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Cournot Duopoly

The Cournot model is a model of duopolies and is developed in line with the game theoretical approach we presented in last chapter. The Cournot model assumes that:

  • We have two firms.
  • They set quantities (and the price is then set by the market, given the quantity).
  • They choose simultaneously, without knowing which quantity the other chooses.

How would these two firms reason? Both of them want to maximize their own profit. However, each firm’s profit partly depends on the quantity set by the other firm, as total quantity determines the market price. If a firm knows the quantity the other firm has chosen, then it is able to decide exactly which quantity that would maximize their own profit. There is an ptimal
response to each choice of the other firm. Let us use that observation, and determine that best response for each choice of quantity the other firm can possibly make. If we do that, we get a so-called reaction function. In Figure 14.2, r1 is firm 1's reaction function and r2 is firm 2's.

To give an example of how to interpret the reaction function, suppose that firm 2 chooses to produce the quantity q2,1. Which is firm 1’s optimal response? Indicate q2,1 on the Y-axis, go to line r1 (point A) and read off the corresponding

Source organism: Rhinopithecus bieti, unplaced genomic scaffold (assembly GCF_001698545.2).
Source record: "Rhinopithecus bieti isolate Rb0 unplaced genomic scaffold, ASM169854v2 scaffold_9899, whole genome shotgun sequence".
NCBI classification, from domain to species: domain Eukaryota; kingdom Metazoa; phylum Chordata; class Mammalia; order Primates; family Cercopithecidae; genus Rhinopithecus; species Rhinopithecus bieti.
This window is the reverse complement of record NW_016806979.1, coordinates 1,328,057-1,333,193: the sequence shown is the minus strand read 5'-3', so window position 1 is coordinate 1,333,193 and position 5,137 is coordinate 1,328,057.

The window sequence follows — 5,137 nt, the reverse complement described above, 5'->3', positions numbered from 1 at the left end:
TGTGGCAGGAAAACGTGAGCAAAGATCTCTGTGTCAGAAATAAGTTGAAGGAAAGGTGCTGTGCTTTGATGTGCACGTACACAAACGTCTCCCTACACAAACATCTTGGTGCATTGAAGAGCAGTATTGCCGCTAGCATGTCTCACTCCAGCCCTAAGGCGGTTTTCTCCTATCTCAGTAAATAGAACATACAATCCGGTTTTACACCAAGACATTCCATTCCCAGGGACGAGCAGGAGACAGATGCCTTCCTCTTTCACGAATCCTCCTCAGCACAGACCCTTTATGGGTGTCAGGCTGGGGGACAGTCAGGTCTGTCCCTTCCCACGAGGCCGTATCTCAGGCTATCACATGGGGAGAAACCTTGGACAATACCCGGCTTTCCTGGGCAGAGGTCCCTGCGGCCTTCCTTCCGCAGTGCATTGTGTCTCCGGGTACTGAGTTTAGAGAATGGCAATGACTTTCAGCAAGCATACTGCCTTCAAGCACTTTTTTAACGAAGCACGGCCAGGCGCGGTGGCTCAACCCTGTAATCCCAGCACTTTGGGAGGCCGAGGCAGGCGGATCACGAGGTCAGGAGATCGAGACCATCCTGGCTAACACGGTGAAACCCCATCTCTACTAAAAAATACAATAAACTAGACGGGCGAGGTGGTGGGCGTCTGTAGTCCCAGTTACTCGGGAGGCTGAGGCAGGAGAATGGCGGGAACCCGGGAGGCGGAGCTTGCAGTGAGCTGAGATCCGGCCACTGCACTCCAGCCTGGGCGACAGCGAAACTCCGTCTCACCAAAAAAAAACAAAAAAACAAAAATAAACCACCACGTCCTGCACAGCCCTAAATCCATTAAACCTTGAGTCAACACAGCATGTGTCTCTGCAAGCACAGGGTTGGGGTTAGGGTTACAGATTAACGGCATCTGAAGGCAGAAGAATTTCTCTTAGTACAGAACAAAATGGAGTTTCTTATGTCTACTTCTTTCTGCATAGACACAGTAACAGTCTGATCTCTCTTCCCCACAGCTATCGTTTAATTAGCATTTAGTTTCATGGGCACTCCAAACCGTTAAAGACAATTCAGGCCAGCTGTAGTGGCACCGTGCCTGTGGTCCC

value on the X-axis: q1,1 is firm 1's optimal response. Note however that if firm 1 chooses the quantity q1,1, then the quantity q2,1 is not optimal for firm 2. Instead, the quantity q2,2, at point B, is optimal for firm 2. However, then q1,1 is not optimal for firm 1… and so on. It is possible to show that the only point where both firms simultaneously respond optimally to the other’s choice is point C, where the two reaction curves intersect each other. As no agent can achieve a better outcome by unilaterally changing her strategy, we have a Nash equilibrium (see Section 13.3). The conclusion of the Cournot model is then that, both firms will choose the Nash equilibrium quantities, q1* and q2*.

Note that, if you continue to use the method of finding successive optimal responses as we did above, you will tend to get closer and closer to the Nash equilibrium in each round. One should also note another thing in Figure 14.2. If firm 2 would produce nothing at all, firm 1 would be a monopolist in the market. The optimal quantity would then be the monopoly quantity. Similarly for firm 2. The reaction function of each firm must consequently hit the firm’s own axis at the monopoly quantity. In the figure, these points are labeled q1M and q2M.

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